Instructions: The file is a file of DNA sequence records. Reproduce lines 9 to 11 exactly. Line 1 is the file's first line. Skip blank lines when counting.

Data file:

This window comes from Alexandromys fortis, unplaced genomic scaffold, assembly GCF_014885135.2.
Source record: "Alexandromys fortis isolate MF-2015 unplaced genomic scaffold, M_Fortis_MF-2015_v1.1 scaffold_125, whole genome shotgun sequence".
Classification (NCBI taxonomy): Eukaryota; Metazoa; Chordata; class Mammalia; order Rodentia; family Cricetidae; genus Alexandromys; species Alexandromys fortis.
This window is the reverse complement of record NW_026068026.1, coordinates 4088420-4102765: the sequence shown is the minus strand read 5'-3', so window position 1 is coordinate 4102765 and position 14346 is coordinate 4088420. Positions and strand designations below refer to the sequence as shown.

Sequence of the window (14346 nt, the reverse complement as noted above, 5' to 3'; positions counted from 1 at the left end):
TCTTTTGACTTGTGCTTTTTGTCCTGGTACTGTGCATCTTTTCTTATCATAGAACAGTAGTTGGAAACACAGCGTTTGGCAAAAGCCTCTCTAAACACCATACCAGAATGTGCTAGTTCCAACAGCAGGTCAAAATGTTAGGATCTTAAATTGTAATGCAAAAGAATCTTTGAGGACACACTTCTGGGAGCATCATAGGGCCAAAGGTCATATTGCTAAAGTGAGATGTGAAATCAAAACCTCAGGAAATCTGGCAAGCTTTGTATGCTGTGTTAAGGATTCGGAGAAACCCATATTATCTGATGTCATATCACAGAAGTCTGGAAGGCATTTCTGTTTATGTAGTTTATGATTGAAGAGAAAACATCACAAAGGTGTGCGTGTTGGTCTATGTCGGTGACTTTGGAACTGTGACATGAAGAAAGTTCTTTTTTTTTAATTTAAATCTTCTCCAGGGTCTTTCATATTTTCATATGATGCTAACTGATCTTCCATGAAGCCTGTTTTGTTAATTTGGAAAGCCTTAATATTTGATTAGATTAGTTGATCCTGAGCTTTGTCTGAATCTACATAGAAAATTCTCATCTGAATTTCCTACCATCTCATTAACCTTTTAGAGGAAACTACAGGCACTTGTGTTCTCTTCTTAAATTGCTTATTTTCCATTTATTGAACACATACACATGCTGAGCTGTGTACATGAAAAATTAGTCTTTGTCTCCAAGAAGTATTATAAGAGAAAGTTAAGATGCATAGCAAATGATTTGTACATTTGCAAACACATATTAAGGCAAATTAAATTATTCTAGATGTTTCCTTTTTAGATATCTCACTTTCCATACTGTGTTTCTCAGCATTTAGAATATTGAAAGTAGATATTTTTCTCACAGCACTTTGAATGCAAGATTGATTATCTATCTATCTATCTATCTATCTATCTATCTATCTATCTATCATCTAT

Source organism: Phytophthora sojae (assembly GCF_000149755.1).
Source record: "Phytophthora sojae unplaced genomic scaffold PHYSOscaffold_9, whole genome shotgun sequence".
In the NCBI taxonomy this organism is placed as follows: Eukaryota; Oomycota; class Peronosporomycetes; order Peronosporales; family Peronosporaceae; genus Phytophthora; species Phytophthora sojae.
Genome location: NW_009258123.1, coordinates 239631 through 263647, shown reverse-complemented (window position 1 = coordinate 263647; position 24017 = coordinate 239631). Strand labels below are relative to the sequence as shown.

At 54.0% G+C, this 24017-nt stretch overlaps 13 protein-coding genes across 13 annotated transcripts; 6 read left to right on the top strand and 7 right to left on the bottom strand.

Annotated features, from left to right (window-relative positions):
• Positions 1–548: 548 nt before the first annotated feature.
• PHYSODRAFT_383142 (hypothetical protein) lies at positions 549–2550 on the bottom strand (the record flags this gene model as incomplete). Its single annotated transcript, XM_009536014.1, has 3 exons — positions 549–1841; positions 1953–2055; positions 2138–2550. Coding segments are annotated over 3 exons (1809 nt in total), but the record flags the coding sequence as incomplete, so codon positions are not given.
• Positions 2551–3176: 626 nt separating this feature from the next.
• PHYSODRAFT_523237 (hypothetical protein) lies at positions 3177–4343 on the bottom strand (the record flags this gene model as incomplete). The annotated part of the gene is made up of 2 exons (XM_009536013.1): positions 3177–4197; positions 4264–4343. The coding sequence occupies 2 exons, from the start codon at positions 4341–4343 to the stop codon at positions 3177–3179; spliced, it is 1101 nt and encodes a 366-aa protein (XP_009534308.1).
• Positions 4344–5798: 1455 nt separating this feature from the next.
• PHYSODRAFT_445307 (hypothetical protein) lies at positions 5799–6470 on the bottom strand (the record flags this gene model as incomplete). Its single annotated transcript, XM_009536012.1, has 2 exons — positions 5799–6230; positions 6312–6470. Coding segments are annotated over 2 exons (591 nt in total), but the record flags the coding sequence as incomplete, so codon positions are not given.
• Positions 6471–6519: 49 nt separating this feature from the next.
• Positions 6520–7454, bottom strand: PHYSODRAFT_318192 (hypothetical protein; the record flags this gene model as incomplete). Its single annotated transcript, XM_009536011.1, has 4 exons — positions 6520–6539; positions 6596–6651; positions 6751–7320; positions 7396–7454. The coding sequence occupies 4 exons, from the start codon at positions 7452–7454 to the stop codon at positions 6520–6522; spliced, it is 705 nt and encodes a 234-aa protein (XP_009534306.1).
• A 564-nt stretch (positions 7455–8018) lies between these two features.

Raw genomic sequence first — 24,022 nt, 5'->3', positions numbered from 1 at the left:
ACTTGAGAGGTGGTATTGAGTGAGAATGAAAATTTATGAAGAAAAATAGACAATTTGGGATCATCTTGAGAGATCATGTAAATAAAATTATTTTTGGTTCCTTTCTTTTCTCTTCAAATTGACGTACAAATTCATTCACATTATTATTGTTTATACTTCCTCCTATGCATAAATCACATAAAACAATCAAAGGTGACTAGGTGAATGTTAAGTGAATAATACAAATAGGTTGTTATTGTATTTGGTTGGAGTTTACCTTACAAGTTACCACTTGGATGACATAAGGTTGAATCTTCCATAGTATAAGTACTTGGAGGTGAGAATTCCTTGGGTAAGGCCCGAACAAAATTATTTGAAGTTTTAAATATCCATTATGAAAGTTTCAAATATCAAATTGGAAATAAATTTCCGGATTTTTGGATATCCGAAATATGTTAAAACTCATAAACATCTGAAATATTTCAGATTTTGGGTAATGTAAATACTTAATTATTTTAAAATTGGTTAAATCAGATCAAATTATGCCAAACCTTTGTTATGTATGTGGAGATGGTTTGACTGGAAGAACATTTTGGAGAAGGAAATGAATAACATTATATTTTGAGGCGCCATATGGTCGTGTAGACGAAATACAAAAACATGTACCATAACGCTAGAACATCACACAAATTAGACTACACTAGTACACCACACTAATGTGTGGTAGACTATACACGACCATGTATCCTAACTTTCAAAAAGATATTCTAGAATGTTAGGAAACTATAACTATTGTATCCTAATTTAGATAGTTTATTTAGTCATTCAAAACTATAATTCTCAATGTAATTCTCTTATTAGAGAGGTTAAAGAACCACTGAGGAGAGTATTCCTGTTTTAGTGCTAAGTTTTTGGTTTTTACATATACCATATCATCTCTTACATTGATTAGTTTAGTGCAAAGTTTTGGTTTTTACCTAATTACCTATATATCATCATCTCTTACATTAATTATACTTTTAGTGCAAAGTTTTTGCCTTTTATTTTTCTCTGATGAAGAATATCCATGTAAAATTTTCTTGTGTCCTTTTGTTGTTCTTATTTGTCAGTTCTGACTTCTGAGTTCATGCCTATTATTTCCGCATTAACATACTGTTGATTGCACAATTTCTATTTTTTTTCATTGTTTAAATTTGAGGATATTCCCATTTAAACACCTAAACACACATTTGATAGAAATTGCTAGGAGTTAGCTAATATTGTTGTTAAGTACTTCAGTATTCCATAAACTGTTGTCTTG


In the NCBI taxonomy this organism is placed as follows: Eukaryota; Oomycota; class Peronosporomycetes; order Peronosporales; family Peronosporaceae; genus Phytophthora; species Phytophthora sojae.
Genome location: NW_009258123.1, coordinates 239631 through 263647, shown reverse-complemented (window position 1 = coordinate 263647; position 24017 = coordinate 239631). Strand labels below are relative to the sequence as shown.

At 54.0% G+C, this 24017-nt stretch overlaps 13 protein-coding genes across 13 annotated transcripts; 6 read left to right on the top strand and 7 right to left on the bottom strand.